Saudi Arabia’s ‘Shareek’ program could boost banking says BofA

The plan involves incentives for publicly quoted companies to channel dividend payments into long-term investment in the Saudi economy

  
Riyadh, Saudi Arabia. Image used for illustrative purpose.

Riyadh, Saudi Arabia. Image used for illustrative purpose.

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DUBAI: Saudi Arabia’s $2.7 trillion 10-year domestic investment program could benefit the Kingdom’s banking sector according to a report from Bank of America Merrill Lynch (BofA).

Past precedents suggest the recently announced “Shareek” program could be a highly beneficial scheme to banks if the terms are right, BofA said in a report on Tuesday.

The plan involves incentives for publicly quoted companies to channel dividend payments into long-term investment in the Saudi economy.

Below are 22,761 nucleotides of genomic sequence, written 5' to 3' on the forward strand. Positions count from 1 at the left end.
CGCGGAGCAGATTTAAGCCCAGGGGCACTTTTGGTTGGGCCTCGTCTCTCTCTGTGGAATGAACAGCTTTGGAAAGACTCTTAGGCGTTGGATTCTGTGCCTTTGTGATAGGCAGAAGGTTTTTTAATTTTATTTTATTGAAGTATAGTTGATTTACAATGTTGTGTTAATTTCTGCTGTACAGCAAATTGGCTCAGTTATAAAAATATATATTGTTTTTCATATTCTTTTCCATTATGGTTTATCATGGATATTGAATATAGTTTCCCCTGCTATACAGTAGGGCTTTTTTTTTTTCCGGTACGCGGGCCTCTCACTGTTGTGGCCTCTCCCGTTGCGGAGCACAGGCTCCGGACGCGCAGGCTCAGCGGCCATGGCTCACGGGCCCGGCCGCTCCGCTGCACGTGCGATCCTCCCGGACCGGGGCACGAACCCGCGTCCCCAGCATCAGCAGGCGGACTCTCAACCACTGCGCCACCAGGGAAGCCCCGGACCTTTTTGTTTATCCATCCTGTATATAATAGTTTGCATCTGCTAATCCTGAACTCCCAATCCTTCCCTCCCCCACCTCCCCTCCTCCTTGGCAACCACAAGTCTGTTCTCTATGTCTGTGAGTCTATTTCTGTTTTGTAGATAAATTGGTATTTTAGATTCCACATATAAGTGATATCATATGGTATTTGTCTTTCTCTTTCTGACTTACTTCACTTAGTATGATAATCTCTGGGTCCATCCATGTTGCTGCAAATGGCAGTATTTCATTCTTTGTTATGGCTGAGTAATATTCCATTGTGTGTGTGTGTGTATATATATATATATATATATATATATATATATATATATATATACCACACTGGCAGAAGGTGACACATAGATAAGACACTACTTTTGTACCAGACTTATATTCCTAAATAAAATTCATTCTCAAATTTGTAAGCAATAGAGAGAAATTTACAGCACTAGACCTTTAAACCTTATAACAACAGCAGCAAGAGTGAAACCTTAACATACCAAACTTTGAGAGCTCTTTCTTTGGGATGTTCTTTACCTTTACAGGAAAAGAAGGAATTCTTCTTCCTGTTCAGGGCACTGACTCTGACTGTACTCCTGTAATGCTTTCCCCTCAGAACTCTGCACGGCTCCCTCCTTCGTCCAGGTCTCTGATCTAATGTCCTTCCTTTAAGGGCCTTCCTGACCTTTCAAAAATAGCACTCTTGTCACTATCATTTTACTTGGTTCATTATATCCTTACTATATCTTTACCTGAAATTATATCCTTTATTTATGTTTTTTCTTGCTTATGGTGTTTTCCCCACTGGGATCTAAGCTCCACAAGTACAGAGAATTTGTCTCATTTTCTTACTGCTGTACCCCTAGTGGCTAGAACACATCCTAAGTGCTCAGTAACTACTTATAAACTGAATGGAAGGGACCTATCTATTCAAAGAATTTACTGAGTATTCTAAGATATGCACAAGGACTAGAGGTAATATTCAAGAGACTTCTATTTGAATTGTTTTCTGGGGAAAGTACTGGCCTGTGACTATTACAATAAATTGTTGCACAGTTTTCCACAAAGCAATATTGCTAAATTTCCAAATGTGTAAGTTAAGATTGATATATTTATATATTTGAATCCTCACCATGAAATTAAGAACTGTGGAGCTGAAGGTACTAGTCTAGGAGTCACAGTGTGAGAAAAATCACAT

It aims to increase domestic non-central government investments from the SR4 trillion (S$1.1trillion) realized over the 2009-2018 period to SR10 trillion over the next decade — an increase of about 150 percent.

As regional markets digest the implications of the recent announcement on different sectors of the economy, banking has emerged as a potential bright spot.

“Past precedents (COVID-19 schemes) suggest the Shareek program could be a highly beneficial scheme if the terms are right, in our view,” BofA MENA economist Jean-Michel Saliba wrote in the report.

“If banks are asked to reduce dividends to allow greater lending, incentives could include access to low-cost and long-duration deposits (to augment margins), loan guarantees against more risky small and medium-sized enterprises (SME) debt, and potential regulatory concessions,” he said. “We think higher economic growth and increased demand for corporate debt could also be a significant positive for the banking industry.”

BofA also flagged some potential downside risks to the banking sector, especially if lenders were asked to refrain from paying dividends to ensure capital buffers remained strong.

Emerging markets research group Tellimer also said in a recent report that the program may undermine the attraction of very high dividend rates that remain a big appeal for local investors in the market.

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